This is a story about Greg Koch
You don’t know him? Nor did I, until a hot evening at the end of July this year, when I was driving my car from the office back home. Thanks to German public broadcast I listened to one of the rare programmes not only playing music, but also introducing music in an informative and critical manner. This programme, called “Blues Live”, offered its audience a live recording of a concert by the versatile, US-American musician and guitar player Greg Koch. Sounds very good, what a intensive feeling, what a weeping guitar, what a sweeping drive. Maybe it’s music for the 50-something, persons who know from their youth the Almond Brothers, Johnny Winter and, last but not least, Jimi Hendrix.

This is a story about iTunes too
The iTunes service came to Germany on 15 June 2004. The hype about its excellent service and new horizons for legal music downloading was amazing (see Dufft 2004). I’m at an age where I have lost most of my hair and I feel no longer so enthusiastic about every new technology coming to the market. I have seen too many flops. But I’m still enquiring and curious. So I became member of iTunes in Germany. In fact I’ve paid money to Apple for music I’m interested in, burnt CDs, shared the music with colleagues and had some good and some bad experiences.

Looking for Greg Koch at iTunes and other online music stores
After listening to Greg Koch on the car radio I wanted to hear more of his music. So I started my iTunes software, linked to the German iTunes store, and searched for “Koch” – and got 155 tunes. But looking somewhat closer at this list, there was no “Greg”, but “Fred” (children’s songs), “Jil” (easy listening), “Lisa” (jazzy pop), and “Thomas” (German Schlager), and above all “Der Hölle Rache kocht in meinem Herzen” (The revenge of hell boils in my heart) an aria from Mozart’s opera “Zauberflöte”. Nice to hear, but at that time in July I wasn’t in the mood for all this stuff.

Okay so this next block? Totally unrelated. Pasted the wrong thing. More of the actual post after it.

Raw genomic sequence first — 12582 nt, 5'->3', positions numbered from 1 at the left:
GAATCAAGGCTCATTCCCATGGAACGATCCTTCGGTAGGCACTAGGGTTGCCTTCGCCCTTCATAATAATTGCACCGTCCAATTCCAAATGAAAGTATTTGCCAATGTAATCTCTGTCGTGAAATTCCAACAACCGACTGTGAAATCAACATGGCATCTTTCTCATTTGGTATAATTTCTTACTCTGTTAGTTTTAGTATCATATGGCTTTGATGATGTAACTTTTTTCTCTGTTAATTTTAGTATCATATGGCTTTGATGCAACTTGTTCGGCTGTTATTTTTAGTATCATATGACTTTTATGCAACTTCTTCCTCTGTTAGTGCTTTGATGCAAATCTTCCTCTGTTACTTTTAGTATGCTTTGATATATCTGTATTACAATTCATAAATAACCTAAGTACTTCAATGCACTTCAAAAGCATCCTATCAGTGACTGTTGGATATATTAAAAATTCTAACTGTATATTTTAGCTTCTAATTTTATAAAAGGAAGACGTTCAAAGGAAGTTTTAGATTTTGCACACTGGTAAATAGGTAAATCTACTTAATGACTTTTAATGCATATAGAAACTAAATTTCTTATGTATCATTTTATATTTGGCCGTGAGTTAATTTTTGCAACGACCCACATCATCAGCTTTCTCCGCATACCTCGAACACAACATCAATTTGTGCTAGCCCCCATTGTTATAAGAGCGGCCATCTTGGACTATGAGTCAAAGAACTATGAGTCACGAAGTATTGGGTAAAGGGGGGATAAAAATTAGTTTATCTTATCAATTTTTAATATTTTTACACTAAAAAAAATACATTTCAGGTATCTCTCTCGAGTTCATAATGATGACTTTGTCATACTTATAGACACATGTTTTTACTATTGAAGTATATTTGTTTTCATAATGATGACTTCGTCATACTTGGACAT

But I’ve learned not to give up immediately. So I turned my mouse from the German to the American iTunes store, searched again for “Greg”, and I really found two of his most recent albums “The Grip” and “Radio Free Gristle”. Really enjoyable music, I thought, after hearing some of the 30 sec samples. Let’s buy some of them. The answer was as follows:

(Besides the strange German the meaning of this message in English could be: “Invalid store. You are registered with an account, which is not valid for use of the US store. With this account you can only buy in the music store for German music.”)

Only German music? Is it forbidden to buy in the USA? Hey, I thought we are living in the 21st century, in the era of globalisation and not in the 18th century with sectionalism, we call it “Kleinstaaterei”.

To heck with Apple, there are competitors. Let’s try there. I must admit, that at that moment, I didn’t know where to go. (“It’s just a mouse-click away”, I heard a little demon singing). What are the names and the addresses of those online competitors? Hm. Google didn’t help me, but I remembered a famous music portal from former times: Yes they are still alive, provided a little informative textual entry on Greg Koch, a list of his key albums, and their availability for download. That was what I was looking for. showed me, that Greg’s tunes are available at iTunes USA, and from RealPlayer (downloads) and RealPlayerRhapsody (streaming). Why not go to RealPlayer? Same sectionalism: “Currently, we are only able to offer RealRhapsody to customers within the US”.

There is a life outside the Internet